People once reviled mesquite as an invasive and unwanted native species. Now, views are changing, and many who once wanted to eradicate mesquite are seeing significant value in the plant.
Habitat and Food
Mesquite grows very quickly and can become a small shade tree rapidly. It provides habitat for wildlife in areas where other trees cannot grow. Deer, quail, rodents, doves and cattle are among the animals that feed on mesquite beans. Many bird species make their nests or roost in mesquite.
The flowers of the mesquite provide a source of nectar. From this, bees produce mesquite honey, which has a distinctive taste and fragrance.
Native Americans used mesquite as a food source, grinding the pods. From this, they made a meal called pinole. They also made tea and syrup from it. It has a sweet nutty flavor. Mesquite meal is still available commercially from several specialized providers. It can be used as a spice or as flour.
Mesquite is a hardwood, and as such, it is used to make furniture and wooden artifacts (bowls, boxes, and other decorative pieces). Texas ironwood is another name given to mesquite when it is sold as furniture. It also makes wonderful wooden handles for tools (axes, hammers, etc). Ranchers and farmers use it for fence posts as well.
Mesquite burns very slowly and is a great wood to burn in fireplaces and chimineas. It is also used to barbecue both because it burns slowly, but also because of the distinctive flavor it gives to foods.
Mesquite is a legume. All legumes have the capacity to fix nitrogen into the soil. Nitrogen is necessary for green plant growth.
Mesquite is a survivor. It grows well in soils where other trees cannot grow. It is drought-tolerant. It sends down a long taproot to find water (mesquite taproots can reach almost 200 feet). It is so versatile through, that it can find water on the surface as well, and can quickly find and easily change water sources.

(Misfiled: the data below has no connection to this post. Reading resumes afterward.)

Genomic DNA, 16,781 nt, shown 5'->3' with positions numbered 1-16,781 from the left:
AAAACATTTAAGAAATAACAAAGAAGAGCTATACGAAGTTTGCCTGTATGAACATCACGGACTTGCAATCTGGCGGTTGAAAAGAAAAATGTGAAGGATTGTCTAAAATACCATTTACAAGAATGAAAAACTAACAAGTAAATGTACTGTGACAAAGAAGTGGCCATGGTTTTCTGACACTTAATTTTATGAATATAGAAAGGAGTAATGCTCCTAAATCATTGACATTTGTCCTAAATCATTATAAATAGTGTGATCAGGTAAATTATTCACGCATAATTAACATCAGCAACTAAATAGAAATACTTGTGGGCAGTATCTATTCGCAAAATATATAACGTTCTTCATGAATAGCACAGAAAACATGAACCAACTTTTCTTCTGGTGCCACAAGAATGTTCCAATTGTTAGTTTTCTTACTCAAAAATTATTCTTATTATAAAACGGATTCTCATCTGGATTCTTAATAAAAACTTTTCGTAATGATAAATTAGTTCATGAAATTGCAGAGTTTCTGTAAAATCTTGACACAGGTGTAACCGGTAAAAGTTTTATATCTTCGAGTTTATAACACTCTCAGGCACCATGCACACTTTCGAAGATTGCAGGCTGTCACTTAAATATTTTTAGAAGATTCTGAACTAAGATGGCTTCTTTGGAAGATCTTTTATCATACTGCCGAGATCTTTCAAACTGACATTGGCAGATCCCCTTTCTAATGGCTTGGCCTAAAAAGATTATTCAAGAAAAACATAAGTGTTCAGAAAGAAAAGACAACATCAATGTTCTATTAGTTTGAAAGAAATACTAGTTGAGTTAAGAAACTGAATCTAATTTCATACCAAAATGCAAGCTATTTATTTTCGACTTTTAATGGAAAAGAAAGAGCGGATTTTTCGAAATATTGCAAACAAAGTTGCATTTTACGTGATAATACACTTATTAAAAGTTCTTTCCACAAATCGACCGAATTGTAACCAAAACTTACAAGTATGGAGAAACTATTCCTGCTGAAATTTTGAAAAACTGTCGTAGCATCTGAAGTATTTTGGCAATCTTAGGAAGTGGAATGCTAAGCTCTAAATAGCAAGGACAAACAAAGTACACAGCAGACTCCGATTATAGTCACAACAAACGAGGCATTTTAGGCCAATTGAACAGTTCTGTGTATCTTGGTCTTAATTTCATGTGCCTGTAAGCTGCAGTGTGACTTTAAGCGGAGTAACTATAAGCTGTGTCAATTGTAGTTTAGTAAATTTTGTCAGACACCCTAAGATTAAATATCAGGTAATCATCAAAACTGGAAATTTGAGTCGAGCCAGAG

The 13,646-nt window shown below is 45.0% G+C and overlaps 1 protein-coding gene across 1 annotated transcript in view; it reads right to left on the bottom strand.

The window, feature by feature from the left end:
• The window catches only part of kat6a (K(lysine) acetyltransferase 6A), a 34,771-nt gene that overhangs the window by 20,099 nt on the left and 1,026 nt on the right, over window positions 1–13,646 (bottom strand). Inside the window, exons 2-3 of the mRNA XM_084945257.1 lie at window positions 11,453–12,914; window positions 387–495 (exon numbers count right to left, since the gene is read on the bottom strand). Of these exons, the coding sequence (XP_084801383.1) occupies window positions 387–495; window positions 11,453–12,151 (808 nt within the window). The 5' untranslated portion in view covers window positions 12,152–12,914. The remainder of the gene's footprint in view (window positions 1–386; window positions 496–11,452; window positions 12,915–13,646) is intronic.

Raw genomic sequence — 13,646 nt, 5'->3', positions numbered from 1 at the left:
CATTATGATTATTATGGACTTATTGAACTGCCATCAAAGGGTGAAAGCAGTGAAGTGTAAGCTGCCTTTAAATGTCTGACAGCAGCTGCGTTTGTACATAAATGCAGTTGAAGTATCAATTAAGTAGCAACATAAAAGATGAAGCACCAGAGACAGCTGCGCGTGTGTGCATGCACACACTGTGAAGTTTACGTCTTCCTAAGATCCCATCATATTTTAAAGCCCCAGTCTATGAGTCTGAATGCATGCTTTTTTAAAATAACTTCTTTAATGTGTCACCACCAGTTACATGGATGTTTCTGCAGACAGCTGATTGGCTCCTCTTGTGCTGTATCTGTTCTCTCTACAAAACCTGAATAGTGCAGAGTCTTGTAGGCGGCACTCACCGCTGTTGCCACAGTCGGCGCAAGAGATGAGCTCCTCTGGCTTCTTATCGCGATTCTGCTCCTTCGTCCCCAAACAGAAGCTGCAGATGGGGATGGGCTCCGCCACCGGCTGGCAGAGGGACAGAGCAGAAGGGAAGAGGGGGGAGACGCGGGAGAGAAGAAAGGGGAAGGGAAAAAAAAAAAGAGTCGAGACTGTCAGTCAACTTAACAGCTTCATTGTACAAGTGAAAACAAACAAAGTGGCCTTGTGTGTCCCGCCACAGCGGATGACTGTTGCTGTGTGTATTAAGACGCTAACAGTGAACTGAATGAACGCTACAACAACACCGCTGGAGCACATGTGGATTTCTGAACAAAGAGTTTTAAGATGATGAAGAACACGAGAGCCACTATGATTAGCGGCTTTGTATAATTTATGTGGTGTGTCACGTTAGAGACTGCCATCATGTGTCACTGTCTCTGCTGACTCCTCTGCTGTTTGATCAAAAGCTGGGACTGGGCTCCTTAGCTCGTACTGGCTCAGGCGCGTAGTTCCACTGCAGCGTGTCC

Since mesquite grows so fast, and has such a great root system, it is important in preventing erosion in sandy and nutrient-poor soil. And, since it does well in alkaline soil and is drought-tolerant, it is an ideal tree to grow in the arid southwest.
Mesquite does have a number of critics, particularly ranchers and farmers, who see mesquite as a noxious weed. They believe that it competes for water and nutrients with other beneficial species. Therefore there has been an active attempt to eradicate the plant in some areas of the southwest, particularly west Texas.
There are three widely distributed species of mesquite: the screwbean mesquite (Prosopis pubescens); honey mesquite (Prosopis glandulosa), and velvet mesquite (Prosopis velutina). All three species are deciduous and have narrow, very pointed leaves two to three inches long. There are eight other species, most existing in solely in Mexico.
Screwbean Mesquite (Prosopis pubsecens)
As the name implies, the brown-yellow bean pod of the tree resembles a screw. The pods are about two inches long. The spiked limbs are often intertwined as well. The plant can reach 20 feet high, and the trunk can have a diameter of up to eight inches. The smooth bark separates into long strips, which Native Americans used for making baskets and rope. The leaves are a dull green. It blooms from May until August. Three-eighths inch flowers grow in bracts about two inches long.
Velvet Mesquite (Prosopis velutina)
This species can grow up to 30 feet with a relatively large trunk. It blooms in April and may do so again in late summer. The small, very fragrant flowers are yellowish-green. They are spiked and up to four inches long. The fruit is slender and brownish and may grow to eight inches.
Honey Mesquite (Prosopis glandulosa) This tree may grow up to 20 feet tall. It has long (three-inch) spines. The bark is smooth when the plant is young, but it changes to a rougher bark as it ages. Blooming time for honey mesquite is May. The beautiful though small cream-yellow flowers are one one-fourth of an inch long and very fragrant.